What Do Female Prisoners Want Most?

By Cassandra Hein

To celebrate International Women’s Day, my sister Jamie and I partnered with Holliday Health Group to conduct a survey at Florence McClure Women’s Correctional Center (FMWCC).  We wanted to see what was most important to female prisoners, as they are often ignored by our society. 

Although we did not have access to the entire prison population, Jamie was able to survey 33 women at the prison. Each woman was asked the same question and given five answers to choose from. These are the results…

Question:  “What is most important to you?”

  • Love (30%)
  • Happiness (18%)
  • Freedom (24%)
  • Health (12%)
  • Relationships (9%)
  • Peace (6%)

Our question and multiple choice answers were chosen to evoke emotional aptitude and get the subjects to prioritize what they consider significant in their lives.  We believe that collecting data about the prisoner population is an important step for healthy transformation.  The most popular answer in our survey was “love”.  Are these women really that much different than us?

Jamie has been incarcerated for going on 10 years.  In that time, she has inspired me in many ways.  She has been attending Ohio University through the mail now for several years (imagine how long it takes to complete an assignment).  Her declared major is Leadership Psychology & Cultural Development.  I want to recognize my sister for the social work she is doing while incarcerated at FMWCC. She is inspiring prisoners in their own recovery and transformation, as well as inspiring many people who are not incarcerated (especially me).  

Jamie Pic

International Women’s Day started in the early 1900s to recognize women’s economic, political and social achievements.  It also serves to highlight the ongoing struggle for gender equality worldwide.  Today, we ask people to recognize the women serving time in our prisons and jails, as well as the female correctional officers who work in them.  You would be surprised how much they have in common, and we believe in working together to create a more healthy system.  We also believe it can be done in an easy relaxed manner and in a  healthy positive way.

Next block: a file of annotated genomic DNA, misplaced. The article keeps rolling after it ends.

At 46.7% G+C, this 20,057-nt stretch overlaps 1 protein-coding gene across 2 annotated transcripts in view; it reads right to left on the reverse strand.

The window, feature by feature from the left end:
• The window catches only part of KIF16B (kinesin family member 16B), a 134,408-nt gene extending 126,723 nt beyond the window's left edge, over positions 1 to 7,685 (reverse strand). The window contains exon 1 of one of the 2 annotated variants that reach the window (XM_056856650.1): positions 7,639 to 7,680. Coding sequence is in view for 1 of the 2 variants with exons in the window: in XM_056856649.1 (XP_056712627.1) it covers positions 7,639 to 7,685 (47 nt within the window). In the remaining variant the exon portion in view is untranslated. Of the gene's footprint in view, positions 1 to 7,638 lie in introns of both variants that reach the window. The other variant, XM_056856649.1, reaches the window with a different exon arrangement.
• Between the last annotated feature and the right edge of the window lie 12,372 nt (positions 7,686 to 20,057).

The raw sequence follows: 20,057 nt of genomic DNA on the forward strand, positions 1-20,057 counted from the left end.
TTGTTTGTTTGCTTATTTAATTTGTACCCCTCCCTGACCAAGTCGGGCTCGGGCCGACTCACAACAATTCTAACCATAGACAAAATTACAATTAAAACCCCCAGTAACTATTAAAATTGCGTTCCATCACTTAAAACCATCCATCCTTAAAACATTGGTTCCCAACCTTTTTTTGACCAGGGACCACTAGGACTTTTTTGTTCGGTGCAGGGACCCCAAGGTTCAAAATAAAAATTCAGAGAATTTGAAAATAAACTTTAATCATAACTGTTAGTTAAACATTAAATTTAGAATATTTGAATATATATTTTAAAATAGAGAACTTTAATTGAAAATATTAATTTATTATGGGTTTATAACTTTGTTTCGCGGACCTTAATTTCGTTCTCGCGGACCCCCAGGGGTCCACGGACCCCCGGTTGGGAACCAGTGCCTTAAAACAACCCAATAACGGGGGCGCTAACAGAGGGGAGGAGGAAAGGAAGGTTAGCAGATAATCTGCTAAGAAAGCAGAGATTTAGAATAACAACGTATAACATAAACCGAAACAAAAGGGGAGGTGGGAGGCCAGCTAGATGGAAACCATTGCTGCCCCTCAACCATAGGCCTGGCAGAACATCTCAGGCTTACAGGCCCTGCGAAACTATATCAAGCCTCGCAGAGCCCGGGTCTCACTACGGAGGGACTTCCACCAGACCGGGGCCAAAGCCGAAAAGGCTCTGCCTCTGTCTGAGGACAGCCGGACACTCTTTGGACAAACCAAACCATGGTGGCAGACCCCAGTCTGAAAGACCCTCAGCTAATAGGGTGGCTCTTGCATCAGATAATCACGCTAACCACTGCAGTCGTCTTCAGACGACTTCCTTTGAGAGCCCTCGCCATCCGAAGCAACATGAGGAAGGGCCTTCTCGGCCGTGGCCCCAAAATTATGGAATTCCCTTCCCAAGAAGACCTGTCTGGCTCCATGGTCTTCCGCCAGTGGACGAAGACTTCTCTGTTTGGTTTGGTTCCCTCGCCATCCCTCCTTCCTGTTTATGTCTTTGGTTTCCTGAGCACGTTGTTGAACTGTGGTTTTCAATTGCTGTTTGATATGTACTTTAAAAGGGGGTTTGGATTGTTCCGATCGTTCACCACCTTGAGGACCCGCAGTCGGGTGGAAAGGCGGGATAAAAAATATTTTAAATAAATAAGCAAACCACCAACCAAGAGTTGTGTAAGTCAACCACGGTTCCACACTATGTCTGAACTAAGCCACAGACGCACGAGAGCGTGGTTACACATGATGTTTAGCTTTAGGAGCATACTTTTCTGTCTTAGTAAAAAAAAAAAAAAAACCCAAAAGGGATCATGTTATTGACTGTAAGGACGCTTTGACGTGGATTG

Marie Peralta is a Correctional Officer at Clark County Detention Center (CCDC).  She started composing a book of stories written by the inmates at CCDC.  Her inspiration came as a way for inmates to share their life lesson’s with each other, so they could learn from their experience in jail.  Her opinion about mass incarceration is similar to that of someone who may be incarcerated.  

I commend Marie for her social service and compassion, and want to publicly recognize her for this year’s International Women’s Day!

After Orange: Halfway Home is a transitional home for women getting out of prison and jail in Las Vegas, NV. http://www.afterorange.org/

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Our organization relies on donations and community partners to keep our doors open. 100% of donations go to keeping our home running and operating.  If you are interested in helping please CLICK HERE.

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Author: After Orange

After Orange is a non-profit organization committed to providing guidance and support for women who want to change their lives after being released from the correctional system. Our long term goal is to discover and implement more effective methods of rehabilitation in the correctional system and to help influence change in the judicial system.

1 thought on “What Do Female Prisoners Want Most?”

  1. Excellent!!! You just got me thinking about issues that aren’t part of all the mainstream nonsense going on…BUT NEED TO BE!!…Very nice to see a corrections officer contributing to meaningful change, AND being recognized for it. That is really cool after what I have experienced dealing with prisons for 30 years. Great stuff! Keep it up!….

    Liked by 1 person

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